nowadays that your coat is fix, you can begin to paint. curtly after snapping the photograph at the top of this article, I did indeed begin to paint on it. If you ‘re interest, take a look at the completed painting. I hope this tutorial was helpful ; ask any questions in the comments .Notice how the surface is stiff and smooth.  It's ready for painting! Notice how the airfoil is stiff and smooth. It ‘s fix for painting ! mine © 2013 Cynthia Calhoun Cynthia Calhoun (author) from western NC on March 20, 2018 : Marjorie – hey there. I ‘m not quite certain what you mean by “ vinyl ” – do you have smooth glazed stuff to paint on ? Marjorie Nichols on March 14, 2018 : I have never worked with canvas, but was given 5, 10×10 pieces, already framed and stretched and quick to work on. I ‘m not a cougar, but was wondering if I can use the vinyl and make pictures to put on them. Thank you for answering. Cynthia Calhoun (author) from western NC on June 20, 2015 : Kristen – hour angle ! Kristen Howe from Northeast Ohio on June 19, 2015 : : – ) I ‘ll be looking fore to it this summer. Cynthia Calhoun (author) from western NC on June 19, 2015 : Haha, Kristen, I might have to hub about it, besides. : ) Kristen Howe from Northeast Ohio on June 19, 2015 : Congrats on the new house, Cynthia ! You ‘re most welcome. Go for it ! Cynthia Calhoun (author) from western NC on June 19, 2015 : Kristen – hour angle ! Thank you ! I do have playfulness making artwork. : ) When we get into our newly house in a couple weeks, I might have to make some more ! : vitamin d Kristen Howe from Northeast Ohio on June 18, 2015 : Cynthia, this is reasonably cool mind for this hub. I give it two thumbs up for utilitarian ! Cynthia Calhoun (author) from western NC on May 30, 2015 : Aww, Audrey ! Yes ! Thank you so much. : ) Been so busy with changing jobs and selling our house. We ‘re about to the due diligence date. Fingers crossed. : p Audrey Howitt from California on May 30, 2015 : placid a great hub ! Hope you are well ! Cynthia Calhoun (author) from western NC on July 05, 2013 : Audrey – yea, it ‘s not excessively bad ! Thanks for stoppin ‘ by. : ) Audrey Howitt from California on July 04, 2013 :

This is a capital assemble Cyndi — It shows precisely how to do this and makes it look easy ! Cynthia Calhoun (author) from western NC on June 19, 2013 : Carly – that ‘s amazing ! And congrats again on your HOTD – fellow artists and artist appreciators unite ! : ) NornsMercy – hey there ! I ‘m then gladiolus you ‘re going to try this. Yippee ! Chace from Charlotte, NC on June 19, 2013 : Ooh, amazing ! I ca n’t wait to try this. : ) Voted up ++ Carly Sullens from St. Louis, Missouri on June 19, 2013 : This is such a detail and a well written hub. I remember taking my first painting class in college. He had to stretch our own canvases and learn how to do this well before we could buy pre-stretched canvas tent. Learning how to stretch your own poll gives you more options as a painter. rather of painting with a standard 24 x 20 inch sail you can make it any size you want. Voted up and shared with all my artwork therapy friends. : ) Cynthia Calhoun (author) from western NC on June 08, 2013 : Michelle – hehe, thank you ! I do love me some art. : ) Michelle Liew from Singapore on June 08, 2013 : CC, you in truth are aesthetic ! ! ! And you ‘ll need to give more lessons, please ! Sharing, yo ! Cynthia Calhoun (author) from western NC on May 13, 2013 : Pinto – hehe, thank you ! Yes, yes ! I would love to see what you come up with ! Toytasting – thank you ! It ‘s fun for sure. : ) Toy Tasting from Mumbai on May 12, 2013 : Hey Cclitgirl, Thank you for sharing this. It in truth inspires me to make my own canvas. Voted up and sharing ! Subhas from New Delhi, India on May 10, 2013 : very decent mind. I think it has pushed me to pick my honest-to-god school brushes. Cynthia Calhoun (author) from western NC on May 10, 2013 : Marcy – hour angle ! I am no master, but I do have fun with making the canvas. very economic AND I get to be part of the artistic summons from start to finish – I think that ‘s what I like best. : ) Marcy Goodfleisch from Planet Earth on May 10, 2013 : Oh, belly laugh ! I need to try this – I love the idea of very getting into the ‘guts ‘ of the painting. That ‘s the way the original masters worked. not, of course, that I aspire to that horizontal surface ! ! ! great data here. Cynthia Calhoun (author) from western NC on March 26, 2013 : Glimmer Twin Fan – thank you sol, thus much ! I appreciate your feedback and I got your amazing pinch, besides. Have a WONDERFUL fairy ! : ) Claudia Mitchell on March 25, 2013 : identical cool ! ! ! ! I love this because the artist is truly making their own art from beginning to end. It besides saves money. Great hub ! Cynthia Calhoun (author) from western NC on March 21, 2013 : Kelly – hehe, I LOVE the gesso for that. It smooths out the wrinkles, waterproof and mega-stiffens it. It ‘s great. Hehe. Thank you. : ) Kelly Umphenour from St. Louis, MO on March 21, 2013 : I always wondered how they do that – make the canvas count smooth. So they paint a flat layer over it before beginning – interesting ! Cynthia Calhoun (author) from western NC on March 20, 2013 : Hehe, Audra, I have n’t heard of that express. But that is such a sweetness compliment. You should talk – you NEED to write a hub or something about the amazing stuff you ‘re doing. If not, I will. Hehe. AudraLeigh on March 20, 2013 : I could wholly see you on the “ following Design Star ” ! I do n’t know if you decorate housed, but you have the artistc ability and and an draft here suitable to have your own usher ! John seems like he is a fantastic guy and is very supportive your art. Great slice here my supporter ! Cynthia Calhoun (author) from western NC on March 20, 2013 : Teaches – I ‘m thinking I should try anoint one of these days. I ‘ve always worked with acrylic, but I think it might give me a different position. Thank you. : ) Dianna Mendez on March 19, 2013 : I took an petroleum painting course years ago and remember having to learn how to paint on analyze. It is a texture that allows for the blend of paint easily. This was a in truth good article on making your own canvas. Cynthia Calhoun (author) from western NC on March 18, 2013 : Livingsta – thank you for your feedback. I appreciate it. : ) Randomcreative – knowing your creativity, I can just see you soaring to raw heights. : ) Ruchira – thank you and lazy ? I do n’t even THINK so. Alocsin – 5 ‘ x 4 ‘ canvass that you make ? It depends on the materials you buy. Canvas can be $ 8- $ 15 a yard. If you can find the forest to make a stretcher, it ‘d be free. : ) If you have to buy the wood, I ‘d say $ 10- $ 15. : ) Aviannovice – hehe, yeah, homemade is n’t angstrom refined as machine-made, but it ‘s decidedly a different kind of art. : ) Jocent – that ‘s incredible ! I hope to be like the ridicule renting your place – very soon. : ) Ytsenoh – thank you then much. I hope your daughter finds this utilitarian. : ) Cathy from Louisiana, Idaho, Kauai, Nebraska, South Dakota, Missouri on March 16, 2013 : This is indeed effective I ‘m sharing with my daughter. I in truth enjoyed your details and your instructional visuals. identical well put together and helpful excessively. Thank you ! jocent on March 16, 2013 : There was an artist who rented our invest and I never bothered what he ‘s doing with those canvasses. I thought it was fix quick made and I merely look at his trade after he ‘s finished and was loading it for cargo. He was so adept that his artwork is selling that much, nowadays I understand that it is not just the artist alone to get credit but to the smallest detail like the canvas tent share the limelight. Thanks for the good information. Deb Hirt from Stillwater, OK on March 16, 2013 : I always wondered how the sail was made ready. now I finally know. Aurelio Locsin from Orange County, CA on March 16, 2013 : Sounds like a bang-up way to save money. But how much does a 5 ‘ ten 4 ‘ canvas cost that is n’t stretched ? It might be good to add that information so we can compare the savings. Voting this up and Useful. Ruchira from United States on March 15, 2013 : Great hub, Cyndi. I am a lazy mooch. normally buy the analyze but, since i do not paint regularly, one can afford it ; ) instructive hubwith many votes. Rose Clearfield from Milwaukee, Wisconsin on March 15, 2013 : Thanks for this great tutorial ! I would love to try this technique sometime. livingsta from United Kingdom on March 15, 2013 : Beautiful explained with well-defined steps and pictures. Thank you for sharing this, was a actually useful hub Votes up and sharing ! Cynthia Calhoun (author) from western NC on March 15, 2013 : Faith Reaper – thank you sol much ! I do wish your son much success and hugs to you. Thank you for your feedback. : ) Janine – yay ! Kevin sounds remarkable. : ) Thank you sol much for the votes and tweets. embrace ! Eurpoewalker – it CAN get expensive for sure ! Thank you so much for your feedback and I hope that when you give this a attempt, it goes actually well. : ) Melanie – I am so glad to know you ‘re painting again. I ‘ve seen your work and it needs to be seen ALL OVER ! : ) Thank you besides for the shares. Onegreenparachute – Yes ! painting is indeed much fun. : ) Carol from Greenwood, B.C., Canada on March 15, 2013 : very interest ! ! I had no estimate how to do this and much wondered. I fair might start painting again. thank you up and sharing ! Melanie Chisnall from Cape Town, South Africa on March 15, 2013 : The time of this article could not have come at a better time. I barely started paining on sail again after 12 years. It took me a few months after I bought the fix made canvas tent frame to start paining but I ‘m halfway finished ! To save money I ‘m decidedly going to invest in making the analyze frames myself. I did n’t know it was this easy. Thanks Cyndi, this is big ! : ) Sharing all over. europewalker on March 15, 2013 : useful article. I like to paint as a hobby which can get quite expensive after purchasing paints, brushes and canvases. I will have to give this a try. Voted up and utilitarian. Janine Huldie from New York, New York on March 14, 2013 : wholly passing this one onto to the artist in our family ( Kevin ). Thanks Cyndi for sharing this and I am sure this will help Kevin out in the future ! ! besides voted and tweeted, besides ! ! Faith Reaper from southern USA on March 14, 2013 : Great instructive hub here. I need to partake this with my son, who is an artist just starting out, and, yes, the costs associated with purchasing large sail is besides high for his budget. so, this is very helpful advice hera. Voted up +++ and partake Blessings, Faith Reaper Cynthia Calhoun (author) from western NC on March 14, 2013 : LOL, Big Bro. I learned this a hanker time ago when I started having to do my own canvases – back in 2006 I think. : D Thank you so much for your feedback. Always appreciated !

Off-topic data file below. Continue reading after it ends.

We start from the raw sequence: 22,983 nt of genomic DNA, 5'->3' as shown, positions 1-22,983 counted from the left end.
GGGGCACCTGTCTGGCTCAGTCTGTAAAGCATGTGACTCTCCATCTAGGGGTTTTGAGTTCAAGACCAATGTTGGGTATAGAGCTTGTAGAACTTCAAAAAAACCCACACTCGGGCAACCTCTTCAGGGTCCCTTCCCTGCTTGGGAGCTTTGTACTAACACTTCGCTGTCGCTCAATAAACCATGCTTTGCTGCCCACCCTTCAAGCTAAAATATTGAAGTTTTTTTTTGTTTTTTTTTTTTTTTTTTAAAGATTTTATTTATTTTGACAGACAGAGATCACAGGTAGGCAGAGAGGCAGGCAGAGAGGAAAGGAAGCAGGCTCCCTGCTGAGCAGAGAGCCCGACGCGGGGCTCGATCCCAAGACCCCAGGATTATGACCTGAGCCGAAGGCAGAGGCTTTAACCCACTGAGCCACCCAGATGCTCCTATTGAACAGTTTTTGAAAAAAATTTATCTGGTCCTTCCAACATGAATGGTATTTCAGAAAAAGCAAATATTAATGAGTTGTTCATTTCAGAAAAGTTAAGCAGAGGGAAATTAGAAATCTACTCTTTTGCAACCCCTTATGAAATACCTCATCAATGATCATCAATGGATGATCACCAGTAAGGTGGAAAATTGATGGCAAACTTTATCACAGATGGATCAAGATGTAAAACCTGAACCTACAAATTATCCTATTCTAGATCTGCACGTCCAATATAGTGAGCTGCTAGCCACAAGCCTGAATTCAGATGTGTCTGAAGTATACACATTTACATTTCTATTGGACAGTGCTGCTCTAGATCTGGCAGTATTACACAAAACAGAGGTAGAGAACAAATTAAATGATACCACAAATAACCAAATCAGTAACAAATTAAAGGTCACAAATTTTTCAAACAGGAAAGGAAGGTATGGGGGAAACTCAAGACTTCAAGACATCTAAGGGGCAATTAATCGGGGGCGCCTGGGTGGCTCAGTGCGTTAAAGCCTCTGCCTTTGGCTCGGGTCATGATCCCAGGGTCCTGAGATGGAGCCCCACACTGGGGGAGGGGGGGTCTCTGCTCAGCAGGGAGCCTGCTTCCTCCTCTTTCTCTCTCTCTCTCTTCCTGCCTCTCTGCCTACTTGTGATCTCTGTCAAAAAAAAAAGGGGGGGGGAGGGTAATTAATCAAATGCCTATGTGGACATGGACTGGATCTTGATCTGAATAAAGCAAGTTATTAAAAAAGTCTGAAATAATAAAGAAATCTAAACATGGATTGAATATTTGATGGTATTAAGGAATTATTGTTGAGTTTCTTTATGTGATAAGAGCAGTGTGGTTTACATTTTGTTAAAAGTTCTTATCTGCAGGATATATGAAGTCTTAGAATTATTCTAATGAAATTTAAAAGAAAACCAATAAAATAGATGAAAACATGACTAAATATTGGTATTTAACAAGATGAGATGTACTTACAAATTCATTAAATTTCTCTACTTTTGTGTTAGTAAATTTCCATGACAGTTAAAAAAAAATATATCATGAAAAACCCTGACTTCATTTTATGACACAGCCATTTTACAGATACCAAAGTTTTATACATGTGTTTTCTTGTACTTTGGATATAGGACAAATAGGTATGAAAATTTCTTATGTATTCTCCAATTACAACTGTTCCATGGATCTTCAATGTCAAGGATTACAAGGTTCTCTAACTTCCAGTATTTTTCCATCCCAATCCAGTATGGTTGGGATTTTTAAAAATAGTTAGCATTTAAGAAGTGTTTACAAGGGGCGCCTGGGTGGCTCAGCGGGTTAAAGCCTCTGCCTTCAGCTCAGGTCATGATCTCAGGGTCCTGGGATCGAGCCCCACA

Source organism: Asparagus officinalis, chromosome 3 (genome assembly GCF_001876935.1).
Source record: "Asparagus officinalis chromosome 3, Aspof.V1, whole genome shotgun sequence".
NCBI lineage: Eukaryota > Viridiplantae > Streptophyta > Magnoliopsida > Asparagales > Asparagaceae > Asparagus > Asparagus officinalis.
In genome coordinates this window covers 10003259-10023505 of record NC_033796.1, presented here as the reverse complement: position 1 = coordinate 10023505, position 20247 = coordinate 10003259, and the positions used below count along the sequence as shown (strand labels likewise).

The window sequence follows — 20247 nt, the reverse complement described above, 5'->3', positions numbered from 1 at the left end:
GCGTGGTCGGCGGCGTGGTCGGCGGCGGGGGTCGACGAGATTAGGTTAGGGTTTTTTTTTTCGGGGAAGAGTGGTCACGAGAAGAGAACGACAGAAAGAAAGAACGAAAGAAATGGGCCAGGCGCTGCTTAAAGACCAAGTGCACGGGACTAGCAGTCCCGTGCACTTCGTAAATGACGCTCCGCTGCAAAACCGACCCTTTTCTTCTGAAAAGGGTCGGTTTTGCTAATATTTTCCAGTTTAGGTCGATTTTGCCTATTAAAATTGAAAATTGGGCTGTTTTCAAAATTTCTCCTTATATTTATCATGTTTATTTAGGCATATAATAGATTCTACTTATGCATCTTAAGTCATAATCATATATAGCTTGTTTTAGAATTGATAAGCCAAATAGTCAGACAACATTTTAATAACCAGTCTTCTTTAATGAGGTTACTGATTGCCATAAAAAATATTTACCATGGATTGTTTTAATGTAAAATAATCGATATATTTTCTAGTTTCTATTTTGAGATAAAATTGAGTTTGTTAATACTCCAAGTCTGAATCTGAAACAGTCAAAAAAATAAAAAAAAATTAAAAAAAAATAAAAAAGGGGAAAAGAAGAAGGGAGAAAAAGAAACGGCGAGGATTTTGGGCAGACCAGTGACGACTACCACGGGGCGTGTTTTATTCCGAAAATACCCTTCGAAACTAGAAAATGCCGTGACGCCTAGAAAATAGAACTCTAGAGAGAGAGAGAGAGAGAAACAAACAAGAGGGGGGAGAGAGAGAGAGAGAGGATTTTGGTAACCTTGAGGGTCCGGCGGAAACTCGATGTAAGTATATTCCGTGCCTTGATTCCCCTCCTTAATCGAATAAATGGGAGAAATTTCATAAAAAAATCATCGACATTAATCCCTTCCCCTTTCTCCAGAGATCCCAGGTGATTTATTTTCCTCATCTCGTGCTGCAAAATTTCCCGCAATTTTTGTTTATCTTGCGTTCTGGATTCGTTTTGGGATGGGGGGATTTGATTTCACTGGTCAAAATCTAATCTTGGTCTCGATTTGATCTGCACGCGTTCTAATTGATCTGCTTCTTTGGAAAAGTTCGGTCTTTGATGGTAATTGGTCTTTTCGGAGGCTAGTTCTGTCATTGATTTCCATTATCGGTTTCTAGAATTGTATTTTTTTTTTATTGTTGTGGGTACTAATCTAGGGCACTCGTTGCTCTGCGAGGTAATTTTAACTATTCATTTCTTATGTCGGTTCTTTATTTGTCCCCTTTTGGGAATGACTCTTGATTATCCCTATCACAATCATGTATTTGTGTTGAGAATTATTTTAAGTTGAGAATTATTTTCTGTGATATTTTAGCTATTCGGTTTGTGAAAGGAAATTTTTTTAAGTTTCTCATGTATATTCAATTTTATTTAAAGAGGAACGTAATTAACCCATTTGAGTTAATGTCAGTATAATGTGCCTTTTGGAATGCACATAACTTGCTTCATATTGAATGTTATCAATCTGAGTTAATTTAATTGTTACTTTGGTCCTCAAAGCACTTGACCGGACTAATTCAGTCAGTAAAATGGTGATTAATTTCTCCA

Bill Holland from Olympia, WA on March 14, 2013 : And a brainy tutorial on poll creating by our very own Cyndi … hurrah ! Is there any end to your talents ? I think not !